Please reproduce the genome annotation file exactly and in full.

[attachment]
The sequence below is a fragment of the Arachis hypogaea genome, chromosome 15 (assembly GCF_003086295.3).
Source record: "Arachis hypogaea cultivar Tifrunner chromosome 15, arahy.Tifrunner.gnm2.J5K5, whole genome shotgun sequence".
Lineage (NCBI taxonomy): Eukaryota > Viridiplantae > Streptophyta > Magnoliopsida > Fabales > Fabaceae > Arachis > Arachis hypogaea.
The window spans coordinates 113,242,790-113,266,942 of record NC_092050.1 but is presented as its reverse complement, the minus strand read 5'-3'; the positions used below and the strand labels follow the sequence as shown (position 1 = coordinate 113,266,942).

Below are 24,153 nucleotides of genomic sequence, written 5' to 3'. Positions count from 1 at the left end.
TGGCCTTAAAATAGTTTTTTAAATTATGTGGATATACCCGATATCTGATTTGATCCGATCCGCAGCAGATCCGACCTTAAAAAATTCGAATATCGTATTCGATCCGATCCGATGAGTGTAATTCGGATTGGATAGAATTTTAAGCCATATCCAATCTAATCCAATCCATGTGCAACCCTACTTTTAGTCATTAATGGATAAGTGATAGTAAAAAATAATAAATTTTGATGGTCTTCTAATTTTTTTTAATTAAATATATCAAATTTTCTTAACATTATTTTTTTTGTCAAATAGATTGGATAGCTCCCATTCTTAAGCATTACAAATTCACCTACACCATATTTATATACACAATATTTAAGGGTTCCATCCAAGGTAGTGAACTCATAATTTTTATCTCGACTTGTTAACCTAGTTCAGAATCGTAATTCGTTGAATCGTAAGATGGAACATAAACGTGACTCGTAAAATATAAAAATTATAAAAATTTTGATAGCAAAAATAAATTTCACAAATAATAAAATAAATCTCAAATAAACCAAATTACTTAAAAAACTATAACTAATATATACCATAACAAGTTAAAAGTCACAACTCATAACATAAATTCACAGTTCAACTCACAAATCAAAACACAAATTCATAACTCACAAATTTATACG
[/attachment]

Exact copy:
The sequence below is a fragment of the Arachis hypogaea genome, chromosome 15 (assembly GCF_003086295.3).
Source record: "Arachis hypogaea cultivar Tifrunner chromosome 15, arahy.Tifrunner.gnm2.J5K5, whole genome shotgun sequence".
Lineage (NCBI taxonomy): Eukaryota > Viridiplantae > Streptophyta > Magnoliopsida > Fabales > Fabaceae > Arachis > Arachis hypogaea.
The window spans coordinates 113,242,790-113,266,942 of record NC_092050.1 but is presented as its reverse complement, the minus strand read 5'-3'; the positions used below and the strand labels follow the sequence as shown (position 1 = coordinate 113,266,942).

Below are 24,153 nucleotides of genomic sequence, written 5' to 3'. Positions count from 1 at the left end.
TGGCCTTAAAATAGTTTTTTAAATTATGTGGATATACCCGATATCTGATTTGATCCGATCCGCAGCAGATCCGACCTTAAAAAATTCGAATATCGTATTCGATCCGATCCGATGAGTGTAATTCGGATTGGATAGAATTTTAAGCCATATCCAATCTAATCCAATCCATGTGCAACCCTACTTTTAGTCATTAATGGATAAGTGATAGTAAAAAATAATAAATTTTGATGGTCTTCTAATTTTTTTTAATTAAATATATCAAATTTTCTTAACATTATTTTTTTTGTCAAATAGATTGGATAGCTCCCATTCTTAAGCATTACAAATTCACCTACACCATATTTATATACACAATATTTAAGGGTTCCATCCAAGGTAGTGAACTCATAATTTTTATCTCGACTTGTTAACCTAGTTCAGAATCGTAATTCGTTGAATCGTAAGATGGAACATAAACGTGACTCGTAAAATATAAAAATTATAAAAATTTTGATAGCAAAAATAAATTTCACAAATAATAAAATAAATCTCAAATAAACCAAATTACTTAAAAAACTATAACTAATATATACCATAACAAGTTAAAAGTCACAACTCATAACATAAATTCACAGTTCAACTCACAAATCAAAACACAAATTCATAACTCACAAATTTATACG